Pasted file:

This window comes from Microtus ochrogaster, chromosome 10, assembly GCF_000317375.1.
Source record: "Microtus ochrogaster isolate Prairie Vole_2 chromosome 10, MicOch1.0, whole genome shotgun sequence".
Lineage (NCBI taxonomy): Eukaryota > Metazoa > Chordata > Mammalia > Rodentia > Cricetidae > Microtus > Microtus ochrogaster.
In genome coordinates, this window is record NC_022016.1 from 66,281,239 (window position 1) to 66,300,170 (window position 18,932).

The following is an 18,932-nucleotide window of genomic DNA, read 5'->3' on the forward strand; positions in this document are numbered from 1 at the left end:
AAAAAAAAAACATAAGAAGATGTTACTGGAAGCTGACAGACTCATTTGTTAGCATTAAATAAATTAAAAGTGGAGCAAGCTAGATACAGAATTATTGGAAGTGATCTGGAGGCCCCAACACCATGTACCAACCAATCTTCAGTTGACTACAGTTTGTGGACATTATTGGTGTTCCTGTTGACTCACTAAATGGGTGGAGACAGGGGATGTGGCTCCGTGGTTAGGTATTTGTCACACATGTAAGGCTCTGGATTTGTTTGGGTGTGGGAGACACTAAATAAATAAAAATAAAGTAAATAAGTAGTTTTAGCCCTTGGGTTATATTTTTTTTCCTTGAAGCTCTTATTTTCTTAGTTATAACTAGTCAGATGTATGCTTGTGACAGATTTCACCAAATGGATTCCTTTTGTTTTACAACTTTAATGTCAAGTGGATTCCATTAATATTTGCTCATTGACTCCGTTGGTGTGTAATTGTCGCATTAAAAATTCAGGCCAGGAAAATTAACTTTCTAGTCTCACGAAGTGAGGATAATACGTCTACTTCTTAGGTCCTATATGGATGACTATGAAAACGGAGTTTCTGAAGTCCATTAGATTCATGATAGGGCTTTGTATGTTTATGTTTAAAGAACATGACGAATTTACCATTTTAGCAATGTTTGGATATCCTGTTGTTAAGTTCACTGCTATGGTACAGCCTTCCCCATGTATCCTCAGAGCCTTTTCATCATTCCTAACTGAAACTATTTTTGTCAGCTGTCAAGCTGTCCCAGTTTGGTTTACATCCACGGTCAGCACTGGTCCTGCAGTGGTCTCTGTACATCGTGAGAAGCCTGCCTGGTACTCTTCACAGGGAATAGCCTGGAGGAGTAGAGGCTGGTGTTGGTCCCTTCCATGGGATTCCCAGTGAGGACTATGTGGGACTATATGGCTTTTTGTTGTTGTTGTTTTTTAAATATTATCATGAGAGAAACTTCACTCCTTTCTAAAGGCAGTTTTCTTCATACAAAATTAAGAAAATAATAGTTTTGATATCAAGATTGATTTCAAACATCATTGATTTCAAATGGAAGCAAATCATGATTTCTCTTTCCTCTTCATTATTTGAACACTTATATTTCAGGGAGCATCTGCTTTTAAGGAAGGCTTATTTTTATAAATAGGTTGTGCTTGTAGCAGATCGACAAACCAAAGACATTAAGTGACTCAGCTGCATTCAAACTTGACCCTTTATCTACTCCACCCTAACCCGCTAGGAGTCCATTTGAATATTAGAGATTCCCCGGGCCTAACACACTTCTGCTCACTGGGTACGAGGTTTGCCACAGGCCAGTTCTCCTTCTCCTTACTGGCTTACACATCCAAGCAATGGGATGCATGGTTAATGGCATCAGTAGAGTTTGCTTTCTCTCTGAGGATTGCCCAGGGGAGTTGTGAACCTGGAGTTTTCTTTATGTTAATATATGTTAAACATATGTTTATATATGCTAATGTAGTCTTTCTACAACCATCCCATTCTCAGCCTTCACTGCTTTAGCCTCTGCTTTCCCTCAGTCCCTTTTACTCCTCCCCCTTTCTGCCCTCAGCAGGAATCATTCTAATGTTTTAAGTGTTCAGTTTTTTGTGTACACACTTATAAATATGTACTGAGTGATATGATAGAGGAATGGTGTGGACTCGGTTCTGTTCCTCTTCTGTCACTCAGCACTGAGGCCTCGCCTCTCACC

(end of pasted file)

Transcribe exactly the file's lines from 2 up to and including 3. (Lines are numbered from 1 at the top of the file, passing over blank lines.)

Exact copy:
Source record: "Microtus ochrogaster isolate Prairie Vole_2 chromosome 10, MicOch1.0, whole genome shotgun sequence".
Lineage (NCBI taxonomy): Eukaryota > Metazoa > Chordata > Mammalia > Rodentia > Cricetidae > Microtus > Microtus ochrogaster.